CHARLESTON, W.Va. -- South Charleston-based Aither Chemicals isn't the only startup with hopes of converting natural gas from the Marcellus Shale into a variety of widely used chemicals.
Aither has a process that uses ethane as a feedstock. The company has said its process uses 80 percent less energy and produces 90 percent less carbon dioxide output than the conventional steam-based cracker technology used by Shell Oil and others.
Siluria Technologies Inc. of San Francisco says it harnesses a combination of nanomaterial science, biotechnology and chemical engineering to convert methane into useful chemicals.
Len Dolhert, chief executive officer of Aither, said he knows about Siluria.
"They are not competitors, and our technologies could be complementary," he said. "They want to use methane as a feedstock, while Aither uses ethane.
"It's worth noting that Aither's technology is ready for commercialization now, while Siluria is in a very challenging field where researchers have worked for over 30 years," Dolhert said. "It does not appear they, or anyone else, have developed a commercially viable (methane) process yet."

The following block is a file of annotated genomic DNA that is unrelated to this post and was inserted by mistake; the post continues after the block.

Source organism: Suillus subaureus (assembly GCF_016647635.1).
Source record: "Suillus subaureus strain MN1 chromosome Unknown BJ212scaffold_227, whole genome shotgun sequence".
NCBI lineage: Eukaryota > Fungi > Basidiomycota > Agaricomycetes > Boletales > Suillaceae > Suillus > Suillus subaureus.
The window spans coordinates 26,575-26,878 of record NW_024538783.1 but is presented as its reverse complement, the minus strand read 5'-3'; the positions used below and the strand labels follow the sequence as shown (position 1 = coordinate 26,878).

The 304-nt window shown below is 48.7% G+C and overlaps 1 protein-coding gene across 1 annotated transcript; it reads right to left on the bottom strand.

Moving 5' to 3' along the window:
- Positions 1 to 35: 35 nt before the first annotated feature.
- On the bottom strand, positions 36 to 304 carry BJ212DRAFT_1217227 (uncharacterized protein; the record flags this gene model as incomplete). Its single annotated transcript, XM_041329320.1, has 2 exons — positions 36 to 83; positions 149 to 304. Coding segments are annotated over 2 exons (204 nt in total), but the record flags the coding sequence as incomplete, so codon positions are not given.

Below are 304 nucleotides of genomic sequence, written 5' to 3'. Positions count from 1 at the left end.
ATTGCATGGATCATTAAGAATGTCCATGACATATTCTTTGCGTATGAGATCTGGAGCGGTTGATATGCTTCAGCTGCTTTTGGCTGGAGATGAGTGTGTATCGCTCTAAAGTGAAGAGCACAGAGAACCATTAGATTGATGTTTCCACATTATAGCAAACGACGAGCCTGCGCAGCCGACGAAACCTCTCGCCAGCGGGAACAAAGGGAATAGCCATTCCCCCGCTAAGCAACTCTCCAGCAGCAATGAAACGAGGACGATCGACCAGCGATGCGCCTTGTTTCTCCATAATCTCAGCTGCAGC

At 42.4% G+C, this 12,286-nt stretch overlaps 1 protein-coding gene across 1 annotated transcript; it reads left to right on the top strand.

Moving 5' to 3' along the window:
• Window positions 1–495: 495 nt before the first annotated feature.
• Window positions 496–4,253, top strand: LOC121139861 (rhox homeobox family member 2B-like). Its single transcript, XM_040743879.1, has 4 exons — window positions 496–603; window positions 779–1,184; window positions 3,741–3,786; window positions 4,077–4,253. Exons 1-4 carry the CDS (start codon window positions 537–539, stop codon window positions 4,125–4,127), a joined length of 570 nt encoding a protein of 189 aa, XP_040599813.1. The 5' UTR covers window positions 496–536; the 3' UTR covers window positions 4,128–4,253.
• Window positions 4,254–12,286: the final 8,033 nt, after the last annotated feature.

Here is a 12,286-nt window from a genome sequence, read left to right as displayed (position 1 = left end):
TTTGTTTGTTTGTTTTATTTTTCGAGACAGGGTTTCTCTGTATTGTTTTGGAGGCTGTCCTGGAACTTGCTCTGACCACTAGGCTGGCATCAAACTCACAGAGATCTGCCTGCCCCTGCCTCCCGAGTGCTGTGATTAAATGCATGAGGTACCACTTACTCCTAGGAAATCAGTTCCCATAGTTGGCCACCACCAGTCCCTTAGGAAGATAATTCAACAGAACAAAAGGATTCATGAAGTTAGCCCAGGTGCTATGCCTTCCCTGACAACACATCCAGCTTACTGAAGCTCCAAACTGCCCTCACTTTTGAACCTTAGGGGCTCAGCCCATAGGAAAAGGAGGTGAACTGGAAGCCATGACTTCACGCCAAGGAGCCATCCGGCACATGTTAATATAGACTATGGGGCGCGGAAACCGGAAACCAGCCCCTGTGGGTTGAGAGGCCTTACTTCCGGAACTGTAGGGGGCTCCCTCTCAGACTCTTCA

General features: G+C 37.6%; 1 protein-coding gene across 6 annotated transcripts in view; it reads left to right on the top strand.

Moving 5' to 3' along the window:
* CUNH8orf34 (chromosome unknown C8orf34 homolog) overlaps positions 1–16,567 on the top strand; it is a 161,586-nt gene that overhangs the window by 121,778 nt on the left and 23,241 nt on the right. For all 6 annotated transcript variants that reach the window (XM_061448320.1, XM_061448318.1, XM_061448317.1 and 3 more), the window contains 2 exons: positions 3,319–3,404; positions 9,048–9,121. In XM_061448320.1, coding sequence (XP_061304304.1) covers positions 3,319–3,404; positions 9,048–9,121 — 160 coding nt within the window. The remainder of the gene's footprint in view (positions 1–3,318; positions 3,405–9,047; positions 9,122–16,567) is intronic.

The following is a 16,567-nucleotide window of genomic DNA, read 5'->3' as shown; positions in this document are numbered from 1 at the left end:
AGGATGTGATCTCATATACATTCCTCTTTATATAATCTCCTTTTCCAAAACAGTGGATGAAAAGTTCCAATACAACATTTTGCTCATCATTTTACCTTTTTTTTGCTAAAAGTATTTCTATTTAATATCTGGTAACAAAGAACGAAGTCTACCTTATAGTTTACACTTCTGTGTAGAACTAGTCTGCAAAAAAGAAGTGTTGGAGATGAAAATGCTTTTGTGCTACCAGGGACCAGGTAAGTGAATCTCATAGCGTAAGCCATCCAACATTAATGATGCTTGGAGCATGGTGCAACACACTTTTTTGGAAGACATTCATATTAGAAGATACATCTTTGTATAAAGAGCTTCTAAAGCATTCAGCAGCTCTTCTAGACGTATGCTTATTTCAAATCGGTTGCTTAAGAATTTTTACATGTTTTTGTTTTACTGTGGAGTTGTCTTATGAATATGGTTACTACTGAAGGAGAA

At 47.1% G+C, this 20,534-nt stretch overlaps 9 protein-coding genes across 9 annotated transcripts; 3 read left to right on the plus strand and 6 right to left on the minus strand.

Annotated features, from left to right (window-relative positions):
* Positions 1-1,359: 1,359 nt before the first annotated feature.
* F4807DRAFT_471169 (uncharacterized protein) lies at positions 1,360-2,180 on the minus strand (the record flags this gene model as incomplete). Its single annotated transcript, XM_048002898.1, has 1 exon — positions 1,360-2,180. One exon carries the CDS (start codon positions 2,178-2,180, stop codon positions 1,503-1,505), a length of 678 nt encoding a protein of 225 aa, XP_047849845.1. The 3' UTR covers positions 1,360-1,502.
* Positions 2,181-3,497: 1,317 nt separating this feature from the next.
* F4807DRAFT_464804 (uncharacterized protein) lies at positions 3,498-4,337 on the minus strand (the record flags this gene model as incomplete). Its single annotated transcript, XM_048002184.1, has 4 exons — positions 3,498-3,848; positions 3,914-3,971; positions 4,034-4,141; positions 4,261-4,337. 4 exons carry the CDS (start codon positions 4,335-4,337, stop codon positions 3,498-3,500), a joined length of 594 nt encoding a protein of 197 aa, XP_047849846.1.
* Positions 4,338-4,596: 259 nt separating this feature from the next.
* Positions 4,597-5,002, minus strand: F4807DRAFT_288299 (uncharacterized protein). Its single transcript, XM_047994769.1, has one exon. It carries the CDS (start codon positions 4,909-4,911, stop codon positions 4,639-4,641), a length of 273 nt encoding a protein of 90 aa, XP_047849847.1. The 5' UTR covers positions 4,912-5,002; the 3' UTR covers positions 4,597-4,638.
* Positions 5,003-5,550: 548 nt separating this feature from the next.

Siluria says on its website that it has raised more than $63 million. The Wall Street Journal reported on Monday that the most recent cash infusion, $30 million, came from Bright Capital, a Russian-based venture capital fund, and Vulcan Capital, a fund affiliated with Microsoft co-founder Paul Allen.
In January Aither enlisted Pittsburgh-based Renewable Manufacturing Gateway to help raise $750 million. Dolhert said in February that Aither had raised over $1 million from a variety of sources.
On the topic of Aither Chemicals: Company spokesman Jason Keeling pointed out that Dolhert will be the keynote speaker Tuesday at Pittsburgh Chemical Day, an event that is expected to draw more than 400 attendees.